Reshaping the EU’s partnership with Africa at the nexus of climate and development

Pascal Lamy writes there is an urgent need to dispense the notion of a Global North-South divide, restore trust in Africa-Europe relations and transform our model of cooperation, with climate as its new backbone.

Political relations have worsened since last year’s long-awaited summit of AU and EU leaders and following Russia’s invasion of Ukraine, but the deterioration of relations stems from fault lines that have emerged since 2020. The ‘vaccine apartheid’ and mounting criticism of ‘green imperialism’ have highlighted the clear economic and power imbalances between our two continents. Additionally, the colonial shadow still marks approaches and viewpoints on both sides, trapping dynamics and models of development cooperation in the past.

Several EU policies are creating serious worries in Africa, including the latest Carbon Border Adjustment Mechanism (CBAM), the deforestation-free products directive, the latest policies on pesticides and neonicotinoids, as well as the draft corporate sustainability due diligence directive or calls to sever financing for gas infrastructures. The EU is right to green its global trade relationships, but it cannot do this without re-inserting the development dimension into the trade and climate nexus.

Priority must be given to climate action as seen from both sides, in the spirit of a true partnership

The Global Gateway – the EU’s vehicle to achieve these goals – is not yet delivering for Africa. Mostly infrastructure-focused, the Global Gateway should also focus on climate adaptation and the pressing needs identified by Africans. It is a question of priority, listening and trust-building.

Africa already receives support through Regional Economic Communities or from international players, including the United States, Türkiye, China, India and Russia, among others. The EU should reflect on the added value of its offer to Africa. Cooperation with Africa as a continent and all emerging and developing countries needs to be demand-driven. Avoiding a top-down approach, the EU needs to listen to partners to rebuild trust and truly revise the Africa-Europe partnership.

Positively, the Global Gateway and its Team Europe Initiatives have enabled greater integration and cooperation amongst EU actors, notably policymakers and practitioners. It is now time to take a step back and understand that priority must be given to climate action as seen from both sides, in the spirit of a true partnership.

Despite being at very different stages in their transitions, the two continents can support each other by working together, notably on issues related to investment climate, securing access to critical minerals, building a just and equitable energy future, and forging a joint platform for cooperation on ocean governance and blue economy. Both sides could benefit from the combination of EU experience and expertise around climate, development and trade-related policy, its available capital for investment and Africa’s enormous potential.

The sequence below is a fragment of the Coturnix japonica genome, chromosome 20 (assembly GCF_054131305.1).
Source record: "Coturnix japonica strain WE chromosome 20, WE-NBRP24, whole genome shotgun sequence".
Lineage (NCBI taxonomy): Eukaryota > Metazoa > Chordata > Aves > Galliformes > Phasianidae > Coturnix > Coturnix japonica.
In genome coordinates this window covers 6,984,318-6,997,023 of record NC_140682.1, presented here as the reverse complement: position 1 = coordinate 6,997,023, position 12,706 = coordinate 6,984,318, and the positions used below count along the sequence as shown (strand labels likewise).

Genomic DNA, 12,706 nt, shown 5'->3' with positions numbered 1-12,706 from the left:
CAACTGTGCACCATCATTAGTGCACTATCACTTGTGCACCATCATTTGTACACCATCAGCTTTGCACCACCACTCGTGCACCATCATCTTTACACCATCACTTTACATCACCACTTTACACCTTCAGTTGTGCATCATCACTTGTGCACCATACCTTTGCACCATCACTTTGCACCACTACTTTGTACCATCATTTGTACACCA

This year represents a significant milestone towards recalibrating and enhancing a close climate and development partnership between Africa and Europe

The 6th EU-AU Summit provided a valuable opportunity to recast and repurpose the cross-continental relationship away from a donor-client relationship focused on development aid alone. However, the EU must do this together with its partners to design a meaningful offer that can contribute to resilient, sustainable investment in partner countries.

Hence the importance of the calls for reform of the global financial architecture, from the forthcoming Macron Paris summit and the Africa Climate Action Summit in Kenya to the COP28 Global Stocktake and subsequent revision of nationally determined contributions. This year represents a significant milestone towards recalibrating and enhancing a close climate and development partnership between Africa and Europe. However, there is an urgent need to address the mismatch between the climate and biodiversity promises made by governments at cross-continental and international levels and evidence of the delivery of such commitments.

At September’s SDG summit, leaders are expected to reconfirm their commitments to the 2030 Agenda and announce new initiatives to accelerate its implementation. This represents a unique opportunity to re-ignite EU and AU commitments to advance the SDGs. Aligned with the AU’s own Agenda 2063, Agenda 2030 currently serves as the best plan for peace and development. It should be the starting point when the EU engages with the rest of the world, starting with Africa.

The views expressed in these Frankly Speaking op-eds reflect those of the author and not of Friends of Europe.